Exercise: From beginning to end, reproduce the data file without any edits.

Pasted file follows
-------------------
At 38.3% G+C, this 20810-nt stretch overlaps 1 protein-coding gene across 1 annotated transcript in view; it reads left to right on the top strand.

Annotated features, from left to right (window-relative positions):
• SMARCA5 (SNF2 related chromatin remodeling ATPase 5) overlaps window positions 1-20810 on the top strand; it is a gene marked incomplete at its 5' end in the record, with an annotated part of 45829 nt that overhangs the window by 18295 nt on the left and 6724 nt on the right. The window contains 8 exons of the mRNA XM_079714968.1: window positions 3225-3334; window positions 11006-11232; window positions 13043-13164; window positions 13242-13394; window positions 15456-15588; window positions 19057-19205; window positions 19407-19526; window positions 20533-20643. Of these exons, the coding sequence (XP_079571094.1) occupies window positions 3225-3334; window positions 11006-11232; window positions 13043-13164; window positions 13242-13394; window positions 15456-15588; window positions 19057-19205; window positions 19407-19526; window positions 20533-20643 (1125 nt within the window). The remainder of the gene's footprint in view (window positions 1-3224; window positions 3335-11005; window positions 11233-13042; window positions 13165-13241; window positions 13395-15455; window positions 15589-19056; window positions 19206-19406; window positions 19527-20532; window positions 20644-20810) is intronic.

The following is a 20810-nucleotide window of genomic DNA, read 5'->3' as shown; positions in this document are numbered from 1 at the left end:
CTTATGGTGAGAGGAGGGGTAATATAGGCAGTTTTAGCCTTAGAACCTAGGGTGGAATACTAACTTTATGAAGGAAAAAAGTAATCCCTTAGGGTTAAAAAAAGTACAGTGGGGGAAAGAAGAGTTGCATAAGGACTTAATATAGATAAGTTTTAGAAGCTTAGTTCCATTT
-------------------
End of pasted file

At 38.3% G+C, this 20810-nt stretch overlaps 1 protein-coding gene across 1 annotated transcript in view; it reads left to right on the top strand.

Annotated features, from left to right (window-relative positions):
• SMARCA5 (SNF2 related chromatin remodeling ATPase 5) overlaps window positions 1-20810 on the top strand; it is a gene marked incomplete at its 5' end in the record, with an annotated part of 45829 nt that overhangs the window by 18295 nt on the left and 6724 nt on the right. The window contains 8 exons of the mRNA XM_079714968.1: window positions 3225-3334; window positions 11006-11232; window positions 13043-13164; window positions 13242-13394; window positions 15456-15588; window positions 19057-19205; window positions 19407-19526; window positions 20533-20643. Of these exons, the coding sequence (XP_079571094.1) occupies window positions 3225-3334; window positions 11006-11232; window positions 13043-13164; window positions 13242-13394; window positions 15456-15588; window positions 19057-19205; window positions 19407-19526; window positions 20533-20643 (1125 nt within the window). The remainder of the gene's footprint in view (window positions 1-3224; window positions 3335-11005; window positions 11233-13042; window positions 13165-13241; window positions 13395-15455; window positions 15589-19056; window positions 19206-19406; window positions 19527-20532; window positions 20644-20810) is intronic.

The following is a 20810-nucleotide window of genomic DNA, read 5'->3' as shown; positions in this document are numbered from 1 at the left end:
CTTATGGTGAGAGGAGGGGTAATATAGGCAGTTTTAGCCTTAGAACCTAGGGTGGAATACTAACTTTATGAAGGAAAAAAGTAATCCCTTAGGGTTAAAAAAAGTACAGTGGGGGAAAGAAGAGTTGCATAAGGACTTAATATAGATAAGTTTTAGAAGCTTAGTTCCATTT